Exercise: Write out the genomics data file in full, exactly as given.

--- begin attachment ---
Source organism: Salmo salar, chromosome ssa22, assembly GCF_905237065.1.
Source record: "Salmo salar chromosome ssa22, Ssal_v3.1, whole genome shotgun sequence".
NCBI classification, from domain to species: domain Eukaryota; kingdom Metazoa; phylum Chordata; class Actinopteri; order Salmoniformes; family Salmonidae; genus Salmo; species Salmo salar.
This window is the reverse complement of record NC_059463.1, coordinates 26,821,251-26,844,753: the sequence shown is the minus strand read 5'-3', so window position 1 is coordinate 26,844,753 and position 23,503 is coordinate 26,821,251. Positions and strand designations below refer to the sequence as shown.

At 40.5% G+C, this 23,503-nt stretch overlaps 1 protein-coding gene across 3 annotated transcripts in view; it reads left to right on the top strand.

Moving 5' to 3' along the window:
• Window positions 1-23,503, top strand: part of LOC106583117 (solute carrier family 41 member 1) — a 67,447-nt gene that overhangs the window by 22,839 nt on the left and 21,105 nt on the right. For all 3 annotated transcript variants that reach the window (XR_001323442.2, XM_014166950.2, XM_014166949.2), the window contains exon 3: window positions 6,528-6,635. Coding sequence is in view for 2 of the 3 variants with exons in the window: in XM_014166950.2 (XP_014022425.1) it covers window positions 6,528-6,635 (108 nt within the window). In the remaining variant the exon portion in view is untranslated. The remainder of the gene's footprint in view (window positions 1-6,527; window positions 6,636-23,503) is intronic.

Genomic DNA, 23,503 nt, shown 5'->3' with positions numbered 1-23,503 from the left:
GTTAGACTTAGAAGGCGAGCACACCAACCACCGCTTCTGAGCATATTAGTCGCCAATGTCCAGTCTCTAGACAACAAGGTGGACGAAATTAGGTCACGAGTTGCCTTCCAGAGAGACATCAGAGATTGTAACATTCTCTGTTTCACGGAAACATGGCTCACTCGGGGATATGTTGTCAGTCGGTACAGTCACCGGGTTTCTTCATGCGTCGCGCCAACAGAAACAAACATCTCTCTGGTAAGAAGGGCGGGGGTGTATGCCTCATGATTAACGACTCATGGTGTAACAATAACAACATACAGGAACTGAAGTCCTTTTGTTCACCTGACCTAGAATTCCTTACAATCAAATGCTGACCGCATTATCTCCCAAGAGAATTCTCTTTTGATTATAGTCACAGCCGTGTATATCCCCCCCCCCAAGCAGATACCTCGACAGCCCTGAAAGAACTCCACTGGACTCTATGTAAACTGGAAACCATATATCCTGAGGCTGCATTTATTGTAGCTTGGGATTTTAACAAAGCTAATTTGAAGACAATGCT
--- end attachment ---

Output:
Source organism: Salmo salar, chromosome ssa22, assembly GCF_905237065.1.
Source record: "Salmo salar chromosome ssa22, Ssal_v3.1, whole genome shotgun sequence".
NCBI classification, from domain to species: domain Eukaryota; kingdom Metazoa; phylum Chordata; class Actinopteri; order Salmoniformes; family Salmonidae; genus Salmo; species Salmo salar.
This window is the reverse complement of record NC_059463.1, coordinates 26,821,251-26,844,753: the sequence shown is the minus strand read 5'-3', so window position 1 is coordinate 26,844,753 and position 23,503 is coordinate 26,821,251. Positions and strand designations below refer to the sequence as shown.

At 40.5% G+C, this 23,503-nt stretch overlaps 1 protein-coding gene across 3 annotated transcripts in view; it reads left to right on the top strand.

Moving 5' to 3' along the window:
• Window positions 1-23,503, top strand: part of LOC106583117 (solute carrier family 41 member 1) — a 67,447-nt gene that overhangs the window by 22,839 nt on the left and 21,105 nt on the right. For all 3 annotated transcript variants that reach the window (XR_001323442.2, XM_014166950.2, XM_014166949.2), the window contains exon 3: window positions 6,528-6,635. Coding sequence is in view for 2 of the 3 variants with exons in the window: in XM_014166950.2 (XP_014022425.1) it covers window positions 6,528-6,635 (108 nt within the window). In the remaining variant the exon portion in view is untranslated. The remainder of the gene's footprint in view (window positions 1-6,527; window positions 6,636-23,503) is intronic.

Genomic DNA, 23,503 nt, shown 5'->3' with positions numbered 1-23,503 from the left:
GTTAGACTTAGAAGGCGAGCACACCAACCACCGCTTCTGAGCATATTAGTCGCCAATGTCCAGTCTCTAGACAACAAGGTGGACGAAATTAGGTCACGAGTTGCCTTCCAGAGAGACATCAGAGATTGTAACATTCTCTGTTTCACGGAAACATGGCTCACTCGGGGATATGTTGTCAGTCGGTACAGTCACCGGGTTTCTTCATGCGTCGCGCCAACAGAAACAAACATCTCTCTGGTAAGAAGGGCGGGGGTGTATGCCTCATGATTAACGACTCATGGTGTAACAATAACAACATACAGGAACTGAAGTCCTTTTGTTCACCTGACCTAGAATTCCTTACAATCAAATGCTGACCGCATTATCTCCCAAGAGAATTCTCTTTTGATTATAGTCACAGCCGTGTATATCCCCCCCCCCAAGCAGATACCTCGACAGCCCTGAAAGAACTCCACTGGACTCTATGTAAACTGGAAACCATATATCCTGAGGCTGCATTTATTGTAGCTTGGGATTTTAACAAAGCTAATTTGAAGACAATGCT